Are we having fun yet?
The first line of the thing is: "There are two kinds of people in the world: winners and losers." No. Not true. There ARE two kinds of people in this world and they are 1) those who categorize people and 2) those who do not, taking people one person at a time, acknowledging their personal strengths and failings. The first kind (1) categorize because it is a handy work-tool designed to simplify one's job if they are A) lazy or B) trying to codify something that would be uncodifiable if they went by a person's individuality. The categorizers turn people into numbers, statistics, and check-boxes, designed to embrace a kind of mob-rule of behavior dictated by age, sex, race, religion, political affiliation, or anything else that you could segregate in neat, dividable terms. The fact that the speaker of that first line is a motivational speaker with very little motivation himself, and whose family does not fit into any easy categorization speaks volumes. In fact, you could end the movie there and bring up a card that reads "Dysfunction ensues."

Life is messy. Life can't be categorized. And the micro-bus of fools displayed are people in transition without a clear understanding of what appears over the horizon. They are all, at least in the stage we find them, surviving (barely) on hope. And each one's hope, that drives a wedge between interaction that might solve anybody's problem. They learn that lesson. That's the movie.

The saving graces are the performances by one and all, and some arresting writing along the way. But, the only way this "feel-good" comedy can make you feel good is by knowing that "at least you're not them."

Sunday, October 15, 2017

Don't Make a Scene: Superman The Movie

Superman returns to movie screens in November ("Really? Where's he been?" Uh...Hate to tell ya, but you should have seen Batman v. Superman: Dawn of Justice) in the new Justice League film coming out in November. Again, as with the previous film mentioned, he's relegated to supporting statusWell, that's fine, at least we won't have to see Krypton explode again...hopefully.*.  But my favorite Superman film is this one, because it actually supplanted my admiring childhood memories of the TV "Superman" with George a singular Reeve who would become equally beloved in the role.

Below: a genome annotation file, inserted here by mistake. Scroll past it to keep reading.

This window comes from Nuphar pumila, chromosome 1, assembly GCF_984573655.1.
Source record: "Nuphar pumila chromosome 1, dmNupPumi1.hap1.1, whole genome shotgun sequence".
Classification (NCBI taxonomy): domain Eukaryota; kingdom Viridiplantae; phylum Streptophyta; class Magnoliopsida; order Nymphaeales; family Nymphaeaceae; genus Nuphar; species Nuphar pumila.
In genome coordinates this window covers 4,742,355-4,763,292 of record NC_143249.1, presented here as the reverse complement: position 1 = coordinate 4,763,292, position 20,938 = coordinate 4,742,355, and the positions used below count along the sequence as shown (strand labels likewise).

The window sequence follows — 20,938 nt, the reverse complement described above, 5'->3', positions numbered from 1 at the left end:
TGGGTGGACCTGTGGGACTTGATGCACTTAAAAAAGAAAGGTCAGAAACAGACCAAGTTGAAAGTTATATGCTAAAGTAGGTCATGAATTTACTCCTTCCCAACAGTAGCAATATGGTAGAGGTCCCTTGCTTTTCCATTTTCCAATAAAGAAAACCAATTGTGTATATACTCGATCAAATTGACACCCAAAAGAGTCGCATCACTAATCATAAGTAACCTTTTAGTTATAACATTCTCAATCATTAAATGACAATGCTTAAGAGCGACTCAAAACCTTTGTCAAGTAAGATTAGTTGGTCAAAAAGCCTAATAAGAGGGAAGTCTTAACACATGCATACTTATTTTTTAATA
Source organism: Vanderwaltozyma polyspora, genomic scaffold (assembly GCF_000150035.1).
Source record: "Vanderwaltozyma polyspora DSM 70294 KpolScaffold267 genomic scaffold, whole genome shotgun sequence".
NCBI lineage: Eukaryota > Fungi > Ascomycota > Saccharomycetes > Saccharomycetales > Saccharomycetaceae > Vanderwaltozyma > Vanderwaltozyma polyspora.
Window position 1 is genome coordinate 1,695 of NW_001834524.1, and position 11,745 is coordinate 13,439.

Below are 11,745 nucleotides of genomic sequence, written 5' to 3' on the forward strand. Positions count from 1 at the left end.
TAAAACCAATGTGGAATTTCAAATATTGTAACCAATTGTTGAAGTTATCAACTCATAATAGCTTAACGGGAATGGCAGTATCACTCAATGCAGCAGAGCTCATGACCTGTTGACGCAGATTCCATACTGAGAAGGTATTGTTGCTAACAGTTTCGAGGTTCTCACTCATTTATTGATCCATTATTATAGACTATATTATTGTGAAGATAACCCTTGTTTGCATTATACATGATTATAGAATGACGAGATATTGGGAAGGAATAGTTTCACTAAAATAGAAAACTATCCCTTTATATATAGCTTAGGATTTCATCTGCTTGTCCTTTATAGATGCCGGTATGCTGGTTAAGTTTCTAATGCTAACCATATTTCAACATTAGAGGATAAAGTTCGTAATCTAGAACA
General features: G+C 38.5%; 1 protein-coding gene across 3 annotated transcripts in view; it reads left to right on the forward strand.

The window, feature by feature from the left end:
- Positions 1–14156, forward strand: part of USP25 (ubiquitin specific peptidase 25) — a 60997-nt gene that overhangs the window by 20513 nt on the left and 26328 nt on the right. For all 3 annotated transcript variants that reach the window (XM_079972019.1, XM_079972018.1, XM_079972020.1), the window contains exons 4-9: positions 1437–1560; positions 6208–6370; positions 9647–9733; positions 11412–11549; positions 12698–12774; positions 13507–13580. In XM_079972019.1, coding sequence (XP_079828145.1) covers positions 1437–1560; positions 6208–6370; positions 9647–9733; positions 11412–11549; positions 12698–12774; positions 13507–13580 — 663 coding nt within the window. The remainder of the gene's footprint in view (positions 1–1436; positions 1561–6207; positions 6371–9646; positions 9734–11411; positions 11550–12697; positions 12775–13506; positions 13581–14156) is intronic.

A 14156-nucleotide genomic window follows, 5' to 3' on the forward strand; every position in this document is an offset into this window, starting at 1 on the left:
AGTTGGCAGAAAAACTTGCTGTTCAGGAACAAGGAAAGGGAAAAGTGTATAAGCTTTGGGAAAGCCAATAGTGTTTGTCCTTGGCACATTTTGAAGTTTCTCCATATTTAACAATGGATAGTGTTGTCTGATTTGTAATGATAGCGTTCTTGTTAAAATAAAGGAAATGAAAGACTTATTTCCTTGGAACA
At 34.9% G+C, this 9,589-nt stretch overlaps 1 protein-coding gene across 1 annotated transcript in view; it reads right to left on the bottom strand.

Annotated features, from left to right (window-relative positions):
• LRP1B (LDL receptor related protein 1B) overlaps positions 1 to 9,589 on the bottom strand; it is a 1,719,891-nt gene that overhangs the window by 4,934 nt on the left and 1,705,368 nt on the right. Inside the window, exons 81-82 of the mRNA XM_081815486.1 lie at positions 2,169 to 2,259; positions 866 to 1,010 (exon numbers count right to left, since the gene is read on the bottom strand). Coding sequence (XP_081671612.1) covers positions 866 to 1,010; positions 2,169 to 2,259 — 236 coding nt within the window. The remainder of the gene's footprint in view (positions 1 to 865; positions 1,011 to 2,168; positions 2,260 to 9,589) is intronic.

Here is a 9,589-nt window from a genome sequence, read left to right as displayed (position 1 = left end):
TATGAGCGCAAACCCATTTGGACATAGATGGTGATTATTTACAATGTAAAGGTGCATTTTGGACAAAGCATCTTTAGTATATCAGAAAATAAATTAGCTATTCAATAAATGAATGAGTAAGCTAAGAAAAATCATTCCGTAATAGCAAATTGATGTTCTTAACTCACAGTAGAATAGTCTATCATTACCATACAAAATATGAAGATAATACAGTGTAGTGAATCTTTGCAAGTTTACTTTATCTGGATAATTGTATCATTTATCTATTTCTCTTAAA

The Story: When I first saw Superman (The Movie) when it opened in 1978, I had a real problem with its tonal changes whenever it moved location. On the planet Krypton, everything is formal and blank-verse Shakesperean (Brando even uses his Brit-Marc Anthony accent from Julius Caesar). In Smallville, everything is as earnest as Clifford Odets-gone-rural. Then, when you get to the city of Metropolis, it feels like the "Batman" TV-series as written by Damon Runyon, a little campy, and consistently winking (a Superman staple) at the audience over the familiar tropes (phone booths, T, J & the A-way, bullet catching and Kryptonite) as they are dispensed like so many speeding bullets. 

Perhaps they had to do this, just to lighten the movie a bit. We'd already seen a planet explode and thousands of extras die in the ensuing carnage, and the melancholy Kansas scenes are capped by the death of Pa Kent (Glenn Ford, another amazing piece of casting, that, in a movie full of them). Somewhere in the process, someone, among the many layers of writers, must have said "Geez, this is depressing..." 

So, perversely, things get lightened up during the villains' plot to send twin nukes from sea to shining sea.

Where it goes right off the rails is the super-villain Lex Luthor (played by a genial Gene Hackman), portrayed as a genius, despite surrounding himself with buffoonish lackeys (those being Otis, played by Ned Beatty, and Miss Tessmacher, played by Valerie Perrine)—in an effort, perhaps, to always be "the smartest man in the room." The thing is, it works, because Hackman's precise flair for comedy never flags and he makes a great contrast to Reeve's super-straight Superman, who manages to be "the most normal guy in the room" despite wearing a circus weight-lifter's costume of blue tights and red cape. Now, that takes some credible acting chops. Ned Beatty's Otis is a total goon (with a thick East Coast accent that turns "Luthor" into "Lewtore"), but he and Hackman have an Abbott and Costello relationship that's very funny, and Beatty is never at rest, even when he's not the point of the scene. Check out this shot, where he's eyeing Superman's chest and parallel-puffing out his own: